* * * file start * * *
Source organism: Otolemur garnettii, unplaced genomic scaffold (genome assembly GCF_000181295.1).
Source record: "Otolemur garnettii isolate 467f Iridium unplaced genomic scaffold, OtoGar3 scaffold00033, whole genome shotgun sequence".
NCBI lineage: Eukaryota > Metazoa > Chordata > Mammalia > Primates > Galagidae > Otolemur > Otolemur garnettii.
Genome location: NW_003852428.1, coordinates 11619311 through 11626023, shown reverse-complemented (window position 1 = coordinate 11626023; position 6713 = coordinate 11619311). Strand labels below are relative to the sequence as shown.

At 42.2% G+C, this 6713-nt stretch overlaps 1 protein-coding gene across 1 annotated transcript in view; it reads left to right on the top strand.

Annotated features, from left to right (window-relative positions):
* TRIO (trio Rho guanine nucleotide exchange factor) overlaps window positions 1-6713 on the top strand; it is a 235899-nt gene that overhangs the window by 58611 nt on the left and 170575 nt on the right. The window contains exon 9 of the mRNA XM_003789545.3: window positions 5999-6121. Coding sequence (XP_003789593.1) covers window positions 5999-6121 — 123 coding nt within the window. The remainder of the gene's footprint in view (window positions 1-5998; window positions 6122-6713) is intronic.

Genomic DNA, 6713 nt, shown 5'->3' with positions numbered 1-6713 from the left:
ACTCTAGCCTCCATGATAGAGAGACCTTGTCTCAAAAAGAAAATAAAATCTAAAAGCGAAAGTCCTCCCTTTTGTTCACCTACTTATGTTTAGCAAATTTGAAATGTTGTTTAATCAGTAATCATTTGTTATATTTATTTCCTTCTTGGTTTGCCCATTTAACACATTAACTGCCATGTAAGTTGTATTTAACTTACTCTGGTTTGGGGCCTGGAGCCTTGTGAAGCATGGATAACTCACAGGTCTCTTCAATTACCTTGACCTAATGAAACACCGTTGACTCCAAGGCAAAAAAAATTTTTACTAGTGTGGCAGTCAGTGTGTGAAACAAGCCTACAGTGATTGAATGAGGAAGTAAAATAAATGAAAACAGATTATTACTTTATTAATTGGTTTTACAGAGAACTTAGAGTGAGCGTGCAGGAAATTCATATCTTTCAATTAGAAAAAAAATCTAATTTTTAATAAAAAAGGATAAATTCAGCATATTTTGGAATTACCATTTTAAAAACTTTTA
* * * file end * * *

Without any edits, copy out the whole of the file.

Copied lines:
Source organism: Otolemur garnettii, unplaced genomic scaffold (genome assembly GCF_000181295.1).
Source record: "Otolemur garnettii isolate 467f Iridium unplaced genomic scaffold, OtoGar3 scaffold00033, whole genome shotgun sequence".
NCBI lineage: Eukaryota > Metazoa > Chordata > Mammalia > Primates > Galagidae > Otolemur > Otolemur garnettii.
Genome location: NW_003852428.1, coordinates 11619311 through 11626023, shown reverse-complemented (window position 1 = coordinate 11626023; position 6713 = coordinate 11619311). Strand labels below are relative to the sequence as shown.

At 42.2% G+C, this 6713-nt stretch overlaps 1 protein-coding gene across 1 annotated transcript in view; it reads left to right on the top strand.

Annotated features, from left to right (window-relative positions):
* TRIO (trio Rho guanine nucleotide exchange factor) overlaps window positions 1-6713 on the top strand; it is a 235899-nt gene that overhangs the window by 58611 nt on the left and 170575 nt on the right. The window contains exon 9 of the mRNA XM_003789545.3: window positions 5999-6121. Coding sequence (XP_003789593.1) covers window positions 5999-6121 — 123 coding nt within the window. The remainder of the gene's footprint in view (window positions 1-5998; window positions 6122-6713) is intronic.

Genomic DNA, 6713 nt, shown 5'->3' with positions numbered 1-6713 from the left:
ACTCTAGCCTCCATGATAGAGAGACCTTGTCTCAAAAAGAAAATAAAATCTAAAAGCGAAAGTCCTCCCTTTTGTTCACCTACTTATGTTTAGCAAATTTGAAATGTTGTTTAATCAGTAATCATTTGTTATATTTATTTCCTTCTTGGTTTGCCCATTTAACACATTAACTGCCATGTAAGTTGTATTTAACTTACTCTGGTTTGGGGCCTGGAGCCTTGTGAAGCATGGATAACTCACAGGTCTCTTCAATTACCTTGACCTAATGAAACACCGTTGACTCCAAGGCAAAAAAAATTTTTACTAGTGTGGCAGTCAGTGTGTGAAACAAGCCTACAGTGATTGAATGAGGAAGTAAAATAAATGAAAACAGATTATTACTTTATTAATTGGTTTTACAGAGAACTTAGAGTGAGCGTGCAGGAAATTCATATCTTTCAATTAGAAAAAAAATCTAATTTTTAATAAAAAAGGATAAATTCAGCATATTTTGGAATTACCATTTTAAAAACTTTTA